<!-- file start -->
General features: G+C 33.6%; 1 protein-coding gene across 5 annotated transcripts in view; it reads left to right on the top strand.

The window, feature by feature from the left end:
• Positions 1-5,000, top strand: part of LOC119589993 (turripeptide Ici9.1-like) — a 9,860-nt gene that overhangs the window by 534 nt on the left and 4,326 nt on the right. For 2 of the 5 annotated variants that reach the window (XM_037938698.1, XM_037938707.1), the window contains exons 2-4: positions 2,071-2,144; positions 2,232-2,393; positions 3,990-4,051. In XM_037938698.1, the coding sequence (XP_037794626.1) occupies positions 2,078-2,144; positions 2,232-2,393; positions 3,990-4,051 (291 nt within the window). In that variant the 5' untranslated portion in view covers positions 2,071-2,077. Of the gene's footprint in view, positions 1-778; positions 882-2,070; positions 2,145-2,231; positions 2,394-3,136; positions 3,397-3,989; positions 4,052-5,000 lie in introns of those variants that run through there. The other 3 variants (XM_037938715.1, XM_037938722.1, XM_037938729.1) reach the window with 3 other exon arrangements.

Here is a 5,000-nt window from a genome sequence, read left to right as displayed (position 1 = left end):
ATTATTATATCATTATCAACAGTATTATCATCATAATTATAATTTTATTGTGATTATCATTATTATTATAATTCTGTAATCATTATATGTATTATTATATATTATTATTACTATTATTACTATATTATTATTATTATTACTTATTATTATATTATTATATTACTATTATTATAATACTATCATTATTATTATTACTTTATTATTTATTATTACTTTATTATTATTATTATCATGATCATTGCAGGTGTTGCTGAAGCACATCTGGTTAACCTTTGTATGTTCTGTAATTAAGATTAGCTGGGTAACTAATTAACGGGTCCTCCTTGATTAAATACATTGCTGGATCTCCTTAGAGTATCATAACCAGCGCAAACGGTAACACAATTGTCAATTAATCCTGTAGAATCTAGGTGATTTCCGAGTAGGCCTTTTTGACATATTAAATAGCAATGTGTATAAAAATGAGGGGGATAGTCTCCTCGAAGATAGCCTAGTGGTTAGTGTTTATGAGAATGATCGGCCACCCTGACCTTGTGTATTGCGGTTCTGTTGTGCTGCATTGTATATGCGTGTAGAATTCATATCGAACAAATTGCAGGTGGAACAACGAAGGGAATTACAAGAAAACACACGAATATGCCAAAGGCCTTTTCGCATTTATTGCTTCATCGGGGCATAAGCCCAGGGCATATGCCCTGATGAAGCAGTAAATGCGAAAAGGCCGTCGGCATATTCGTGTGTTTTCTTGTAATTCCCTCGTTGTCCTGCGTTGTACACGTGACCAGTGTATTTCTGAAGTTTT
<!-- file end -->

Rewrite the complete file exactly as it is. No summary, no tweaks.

General features: G+C 33.6%; 1 protein-coding gene across 5 annotated transcripts in view; it reads left to right on the top strand.

The window, feature by feature from the left end:
• Positions 1-5,000, top strand: part of LOC119589993 (turripeptide Ici9.1-like) — a 9,860-nt gene that overhangs the window by 534 nt on the left and 4,326 nt on the right. For 2 of the 5 annotated variants that reach the window (XM_037938698.1, XM_037938707.1), the window contains exons 2-4: positions 2,071-2,144; positions 2,232-2,393; positions 3,990-4,051. In XM_037938698.1, the coding sequence (XP_037794626.1) occupies positions 2,078-2,144; positions 2,232-2,393; positions 3,990-4,051 (291 nt within the window). In that variant the 5' untranslated portion in view covers positions 2,071-2,077. Of the gene's footprint in view, positions 1-778; positions 882-2,070; positions 2,145-2,231; positions 2,394-3,136; positions 3,397-3,989; positions 4,052-5,000 lie in introns of those variants that run through there. The other 3 variants (XM_037938715.1, XM_037938722.1, XM_037938729.1) reach the window with 3 other exon arrangements.

Here is a 5,000-nt window from a genome sequence, read left to right as displayed (position 1 = left end):
ATTATTATATCATTATCAACAGTATTATCATCATAATTATAATTTTATTGTGATTATCATTATTATTATAATTCTGTAATCATTATATGTATTATTATATATTATTATTACTATTATTACTATATTATTATTATTATTACTTATTATTATATTATTATATTACTATTATTATAATACTATCATTATTATTATTACTTTATTATTTATTATTACTTTATTATTATTATTATCATGATCATTGCAGGTGTTGCTGAAGCACATCTGGTTAACCTTTGTATGTTCTGTAATTAAGATTAGCTGGGTAACTAATTAACGGGTCCTCCTTGATTAAATACATTGCTGGATCTCCTTAGAGTATCATAACCAGCGCAAACGGTAACACAATTGTCAATTAATCCTGTAGAATCTAGGTGATTTCCGAGTAGGCCTTTTTGACATATTAAATAGCAATGTGTATAAAAATGAGGGGGATAGTCTCCTCGAAGATAGCCTAGTGGTTAGTGTTTATGAGAATGATCGGCCACCCTGACCTTGTGTATTGCGGTTCTGTTGTGCTGCATTGTATATGCGTGTAGAATTCATATCGAACAAATTGCAGGTGGAACAACGAAGGGAATTACAAGAAAACACACGAATATGCCAAAGGCCTTTTCGCATTTATTGCTTCATCGGGGCATAAGCCCAGGGCATATGCCCTGATGAAGCAGTAAATGCGAAAAGGCCGTCGGCATATTCGTGTGTTTTCTTGTAATTCCCTCGTTGTCCTGCGTTGTACACGTGACCAGTGTATTTCTGAAGTTTT